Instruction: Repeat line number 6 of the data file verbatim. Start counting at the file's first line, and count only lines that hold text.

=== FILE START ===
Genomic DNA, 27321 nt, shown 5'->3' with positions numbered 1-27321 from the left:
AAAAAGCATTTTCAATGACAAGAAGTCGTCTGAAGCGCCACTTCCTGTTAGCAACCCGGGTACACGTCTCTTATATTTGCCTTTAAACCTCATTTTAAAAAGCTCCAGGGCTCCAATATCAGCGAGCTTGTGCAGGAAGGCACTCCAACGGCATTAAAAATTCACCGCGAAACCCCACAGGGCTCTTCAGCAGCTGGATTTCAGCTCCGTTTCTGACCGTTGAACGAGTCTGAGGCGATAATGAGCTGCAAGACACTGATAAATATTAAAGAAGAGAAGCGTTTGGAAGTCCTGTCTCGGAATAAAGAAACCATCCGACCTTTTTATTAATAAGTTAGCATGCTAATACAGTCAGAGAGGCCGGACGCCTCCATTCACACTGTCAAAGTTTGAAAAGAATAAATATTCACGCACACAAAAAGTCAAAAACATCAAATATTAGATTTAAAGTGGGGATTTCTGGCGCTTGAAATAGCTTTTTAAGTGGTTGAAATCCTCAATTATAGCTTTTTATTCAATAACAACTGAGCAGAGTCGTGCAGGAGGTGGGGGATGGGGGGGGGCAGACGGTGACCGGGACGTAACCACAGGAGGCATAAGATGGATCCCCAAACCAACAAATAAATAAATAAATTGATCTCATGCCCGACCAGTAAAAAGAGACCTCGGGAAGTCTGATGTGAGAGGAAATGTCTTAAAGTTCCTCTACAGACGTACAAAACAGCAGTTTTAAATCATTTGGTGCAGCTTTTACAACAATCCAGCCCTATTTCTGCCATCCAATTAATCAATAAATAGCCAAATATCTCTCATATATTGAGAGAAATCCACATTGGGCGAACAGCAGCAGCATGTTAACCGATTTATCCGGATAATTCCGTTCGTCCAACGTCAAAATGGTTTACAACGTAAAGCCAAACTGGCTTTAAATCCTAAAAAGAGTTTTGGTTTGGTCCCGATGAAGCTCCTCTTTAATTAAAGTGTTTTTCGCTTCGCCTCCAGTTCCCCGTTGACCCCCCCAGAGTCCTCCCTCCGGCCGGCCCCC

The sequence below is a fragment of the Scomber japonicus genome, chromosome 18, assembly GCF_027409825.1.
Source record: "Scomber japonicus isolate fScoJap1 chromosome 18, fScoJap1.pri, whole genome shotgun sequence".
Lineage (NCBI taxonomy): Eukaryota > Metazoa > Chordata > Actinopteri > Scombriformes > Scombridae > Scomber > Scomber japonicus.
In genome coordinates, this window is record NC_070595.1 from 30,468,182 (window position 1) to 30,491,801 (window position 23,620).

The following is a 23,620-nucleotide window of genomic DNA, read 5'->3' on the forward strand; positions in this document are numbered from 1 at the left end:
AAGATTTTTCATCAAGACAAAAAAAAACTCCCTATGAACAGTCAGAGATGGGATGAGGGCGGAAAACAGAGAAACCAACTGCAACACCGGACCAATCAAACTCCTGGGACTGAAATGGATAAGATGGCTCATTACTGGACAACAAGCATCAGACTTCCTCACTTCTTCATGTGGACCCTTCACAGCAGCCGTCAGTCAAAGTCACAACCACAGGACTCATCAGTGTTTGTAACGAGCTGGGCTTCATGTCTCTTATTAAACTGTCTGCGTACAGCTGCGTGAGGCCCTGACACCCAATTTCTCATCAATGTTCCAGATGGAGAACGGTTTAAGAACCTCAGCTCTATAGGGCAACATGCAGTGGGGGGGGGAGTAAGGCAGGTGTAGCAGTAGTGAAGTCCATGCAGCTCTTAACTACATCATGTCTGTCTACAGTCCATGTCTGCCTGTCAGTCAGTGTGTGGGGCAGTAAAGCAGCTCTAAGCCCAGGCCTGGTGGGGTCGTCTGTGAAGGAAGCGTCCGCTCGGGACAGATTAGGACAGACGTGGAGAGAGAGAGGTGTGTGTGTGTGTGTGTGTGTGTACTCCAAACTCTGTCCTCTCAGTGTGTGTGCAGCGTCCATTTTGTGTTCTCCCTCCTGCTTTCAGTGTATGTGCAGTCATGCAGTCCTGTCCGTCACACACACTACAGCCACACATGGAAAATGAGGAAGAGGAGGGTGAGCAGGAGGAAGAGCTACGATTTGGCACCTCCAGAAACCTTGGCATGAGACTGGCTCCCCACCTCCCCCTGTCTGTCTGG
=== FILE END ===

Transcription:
In genome coordinates, this window is record NC_070595.1 from 30,468,182 (window position 1) to 30,491,801 (window position 23,620).